Welcome to The Ohio Department of Aging

Skip Navigation

Please Note: You are viewing the non-styled version of The Ohio Department of Aging. Either your browser does not support Cascading Style Sheets (CSS) or it is disabled. We suggest upgrading your browser to the latest version of your favorite Internet browser.

The Ohio Department of Aging

Ohio Department of Aging Boomerang: It all comes back to you!

Boomerang: It all comes back to you!

My Words - June 2013
 

Growing up in a world at war
Many Ohioans experienced World War II through the eyes of a child

Excerpts from the War Era Story Project

On the home front during World War II, life went on. But for some, life was just beginning and the worldwide strife would have a powerful impact on their character. Some of these "war kids" share their most notable experiences in the latest installment of the War Era Story Project.

William Moore, 79, of Lima, was eight years old when WWII began.

"As a young lad, I do recall a few incidentals, such as the voice of President Franklin Roosevelt on our old Philco, speaking to the nation, watching Dad use his rationing coupons when buying gasoline and Mom sending me down to Joe Weise's Market in the North end of Lima with a can of grease saved from her cooking. (I believe that the grease was used in making ammunition for the war effort.) Also, in grade school, we used to practice taking shelter in an underground tunnel that went from our school building to the rectory in case of an air raid."

Loretta Carlier Dean, 81, of Hillsboro, recalls some of the ways she and other children helped support the war effort.

We made afghans for the Red Cross - even some of the boys were quite good with knitting needles."During my sixth grade year, we were taught to knit. We made afghans for the Red Cross - even some of the boys were quite good with knitting needles. We also saved tin foil wrappers and put them into balls. They were sent somewhere for the war effort. Another memory is letter-writing. We would write to relatives and friends in the service. Route 50 went through Fayetteville, and occasionally trucks carrying troops from Camp Atterbury in Indiana would travel East. We would wave to them and they often would throw their addresses to anyone along the side of the road. You always wondered where they were going and if they would come home."

James L. Matson, Sr., 71, of Wapakoneta, was born into a world already at war.

"We lived between two railroads: the B&O and the Nickel Plate Road. We used to pick up coal along the railroad for cooking and heating. We did not have electric until 1954-1955. The B&O railroad was 80 ft. from our home. The Nickel Plate Road was 180 ft. from our house. If it wasn't for the railroads, we would have frozen to death in the winter."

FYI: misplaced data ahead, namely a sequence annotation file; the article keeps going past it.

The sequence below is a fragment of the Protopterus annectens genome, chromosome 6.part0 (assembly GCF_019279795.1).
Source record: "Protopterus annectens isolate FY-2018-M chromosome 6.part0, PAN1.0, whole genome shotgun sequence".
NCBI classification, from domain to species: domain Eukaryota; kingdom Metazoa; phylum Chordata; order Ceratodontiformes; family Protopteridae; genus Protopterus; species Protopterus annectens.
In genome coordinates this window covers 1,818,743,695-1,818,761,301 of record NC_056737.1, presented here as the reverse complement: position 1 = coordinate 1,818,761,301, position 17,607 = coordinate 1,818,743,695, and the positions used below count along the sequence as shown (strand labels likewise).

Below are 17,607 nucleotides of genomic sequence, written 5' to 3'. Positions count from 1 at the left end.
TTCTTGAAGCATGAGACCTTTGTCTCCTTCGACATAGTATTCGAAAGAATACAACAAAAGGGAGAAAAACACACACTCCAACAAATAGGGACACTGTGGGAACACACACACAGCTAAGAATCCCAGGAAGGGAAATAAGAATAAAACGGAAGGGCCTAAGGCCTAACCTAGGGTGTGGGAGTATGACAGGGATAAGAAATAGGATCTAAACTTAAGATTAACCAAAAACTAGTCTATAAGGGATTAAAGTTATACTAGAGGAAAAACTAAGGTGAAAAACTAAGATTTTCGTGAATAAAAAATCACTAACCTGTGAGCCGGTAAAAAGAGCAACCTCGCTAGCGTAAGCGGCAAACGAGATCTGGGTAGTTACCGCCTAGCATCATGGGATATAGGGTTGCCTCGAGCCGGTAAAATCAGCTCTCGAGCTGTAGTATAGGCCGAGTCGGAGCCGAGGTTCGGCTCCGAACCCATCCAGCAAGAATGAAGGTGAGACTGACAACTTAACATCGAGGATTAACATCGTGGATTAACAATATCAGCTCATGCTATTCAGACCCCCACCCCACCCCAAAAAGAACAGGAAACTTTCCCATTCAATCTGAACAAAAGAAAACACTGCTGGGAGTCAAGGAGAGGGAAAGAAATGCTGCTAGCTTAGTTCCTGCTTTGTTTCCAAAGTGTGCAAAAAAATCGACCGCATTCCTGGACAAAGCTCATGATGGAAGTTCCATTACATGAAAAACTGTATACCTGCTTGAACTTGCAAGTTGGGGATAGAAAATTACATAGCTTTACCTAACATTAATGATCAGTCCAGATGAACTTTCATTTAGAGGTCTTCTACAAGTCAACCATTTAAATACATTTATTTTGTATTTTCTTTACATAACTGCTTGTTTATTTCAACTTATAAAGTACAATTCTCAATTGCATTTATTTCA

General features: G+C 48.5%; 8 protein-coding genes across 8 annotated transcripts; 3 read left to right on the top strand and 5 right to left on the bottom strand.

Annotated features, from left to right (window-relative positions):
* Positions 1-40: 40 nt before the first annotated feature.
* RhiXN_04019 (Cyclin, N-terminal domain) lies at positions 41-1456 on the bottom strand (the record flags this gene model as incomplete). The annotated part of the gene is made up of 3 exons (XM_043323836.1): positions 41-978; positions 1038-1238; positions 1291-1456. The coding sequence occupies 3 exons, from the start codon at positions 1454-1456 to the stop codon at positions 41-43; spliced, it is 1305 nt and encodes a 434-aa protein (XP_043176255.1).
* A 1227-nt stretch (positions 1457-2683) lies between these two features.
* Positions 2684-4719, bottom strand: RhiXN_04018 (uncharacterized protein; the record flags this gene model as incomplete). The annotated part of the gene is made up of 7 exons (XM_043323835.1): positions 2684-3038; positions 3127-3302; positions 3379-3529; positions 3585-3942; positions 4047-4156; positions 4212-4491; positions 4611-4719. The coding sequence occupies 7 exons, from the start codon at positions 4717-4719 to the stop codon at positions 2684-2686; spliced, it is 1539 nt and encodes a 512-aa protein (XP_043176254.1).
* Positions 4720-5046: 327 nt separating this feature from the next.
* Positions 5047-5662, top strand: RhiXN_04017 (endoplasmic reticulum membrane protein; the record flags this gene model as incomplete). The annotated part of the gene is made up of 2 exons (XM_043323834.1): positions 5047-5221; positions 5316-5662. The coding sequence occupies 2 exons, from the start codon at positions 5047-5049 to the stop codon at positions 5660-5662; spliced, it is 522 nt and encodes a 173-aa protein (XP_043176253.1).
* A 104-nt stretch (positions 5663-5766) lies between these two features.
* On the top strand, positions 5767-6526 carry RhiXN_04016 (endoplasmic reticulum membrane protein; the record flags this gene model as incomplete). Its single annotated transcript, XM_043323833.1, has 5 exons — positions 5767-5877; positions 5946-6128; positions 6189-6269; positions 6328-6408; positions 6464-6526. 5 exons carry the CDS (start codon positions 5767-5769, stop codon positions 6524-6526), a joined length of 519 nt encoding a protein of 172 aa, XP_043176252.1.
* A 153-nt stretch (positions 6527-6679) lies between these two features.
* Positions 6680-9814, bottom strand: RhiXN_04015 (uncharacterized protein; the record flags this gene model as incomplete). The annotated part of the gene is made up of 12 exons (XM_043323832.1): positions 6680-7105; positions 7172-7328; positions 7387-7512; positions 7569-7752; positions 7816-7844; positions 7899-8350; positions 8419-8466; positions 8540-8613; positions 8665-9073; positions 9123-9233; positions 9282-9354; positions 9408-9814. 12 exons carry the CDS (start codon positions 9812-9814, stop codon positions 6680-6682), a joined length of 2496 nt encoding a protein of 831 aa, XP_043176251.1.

Abe Lincoln, 78, of Brookville, remembers a neighbor returning home from the war.

"I saw Bob Clark when he came home from the war in the Pacific. I was about ten or eleven years old and was fascinated with his dark tan and the knife he made from parts and pieces of Japanese airplanes. Bob took the time to sit down and go over the knife and explain that the handle was made from material he cut from the windshield of a Japanese Zero. The blade was made from another part from the same airplane. I think his son got the knife, and Bob eventually lost the deep Pacific tan I remembered."

Eileen Schuckman Funk of Westerville, recalls an early morning surprise.

"I was awakened by a gentle knocking on the front door. Looking out my window, I could see that it was still dark, but the birds were singing. After another series of knocks, I heard the front bedroom door open. Sliding quickly off my bed and cracking my door open, I saw my grandma enter the hallway reaching around to tie the belt to her robe. 'Those beggars,' she mumbled and grumbled. 'It's just too early for them to come to the door.' She made her way to the first landing and I tagged along behind still listening to her moaning about the beggar.

"Grandma, her hair mussed from sleeping and still most unhappy, descended the long stairway. When she approached the door, I put my arm around the stair post and looked on. Through the leaded glass door I could see a vague reflection of a person on the porch. Grandma opened the door quickly then stood like a frozen statue. There he was! My Uncle Louis was standing in the doorway looking so handsome in his Army uniform! He looked at grandma and wiped the tears from his eyes. Grandma began crying loudly, and then mother and son hugged and cried together. My heart stood still for quite some time. At the age of five years, holding on to that stair post, I was an eyewitness to a mother's love for her son and a son's love for his mother. This moment has been recalled to mind so often during the years to follow. I am so grateful to have been the little girl looking on during this beautiful moment."

Photo shows sixth grade students of Fayetteville Elementary School in St. Martin, Ohio in 1942-43, submitted by Loretta Carlier Dean (fifth from right)

 

Read more Boomerang...

Subscribe via e-mail

Find us on Facebook

Follow OhioDeptOfAging on Twitter